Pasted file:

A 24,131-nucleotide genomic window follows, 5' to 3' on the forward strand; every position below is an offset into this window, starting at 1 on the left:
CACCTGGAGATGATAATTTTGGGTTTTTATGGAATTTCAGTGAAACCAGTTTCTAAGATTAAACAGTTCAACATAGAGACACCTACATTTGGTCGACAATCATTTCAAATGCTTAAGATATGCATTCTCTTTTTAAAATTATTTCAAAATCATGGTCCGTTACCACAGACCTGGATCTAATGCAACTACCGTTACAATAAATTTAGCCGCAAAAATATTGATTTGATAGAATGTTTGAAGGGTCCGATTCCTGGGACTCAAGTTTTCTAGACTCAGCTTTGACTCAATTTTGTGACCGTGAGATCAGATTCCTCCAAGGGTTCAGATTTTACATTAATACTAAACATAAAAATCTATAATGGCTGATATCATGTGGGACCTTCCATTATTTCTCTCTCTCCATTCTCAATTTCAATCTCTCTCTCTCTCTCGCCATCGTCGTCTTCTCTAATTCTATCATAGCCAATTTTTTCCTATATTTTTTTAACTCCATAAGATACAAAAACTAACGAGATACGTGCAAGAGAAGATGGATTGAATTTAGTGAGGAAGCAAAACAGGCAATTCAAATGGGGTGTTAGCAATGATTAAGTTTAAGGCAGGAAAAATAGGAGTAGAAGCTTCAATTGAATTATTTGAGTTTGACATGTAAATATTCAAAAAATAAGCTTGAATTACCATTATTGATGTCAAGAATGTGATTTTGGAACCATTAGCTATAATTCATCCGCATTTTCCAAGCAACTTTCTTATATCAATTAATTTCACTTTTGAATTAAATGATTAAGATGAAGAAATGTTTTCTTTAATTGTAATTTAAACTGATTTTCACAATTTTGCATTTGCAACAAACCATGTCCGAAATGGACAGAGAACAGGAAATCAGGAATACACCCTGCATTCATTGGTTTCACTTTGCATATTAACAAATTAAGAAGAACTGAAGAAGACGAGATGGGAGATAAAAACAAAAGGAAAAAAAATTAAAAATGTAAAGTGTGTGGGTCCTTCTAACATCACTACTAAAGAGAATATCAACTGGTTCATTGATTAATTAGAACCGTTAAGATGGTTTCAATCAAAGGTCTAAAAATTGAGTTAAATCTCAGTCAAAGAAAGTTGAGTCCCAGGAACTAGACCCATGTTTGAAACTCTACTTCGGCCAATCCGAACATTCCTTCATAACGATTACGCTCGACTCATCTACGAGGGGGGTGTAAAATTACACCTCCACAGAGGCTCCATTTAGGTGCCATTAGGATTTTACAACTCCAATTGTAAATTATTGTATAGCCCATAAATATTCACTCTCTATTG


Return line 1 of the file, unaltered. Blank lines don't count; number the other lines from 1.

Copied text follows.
A 24,131-nucleotide genomic window follows, 5' to 3' on the forward strand; every position below is an offset into this window, starting at 1 on the left: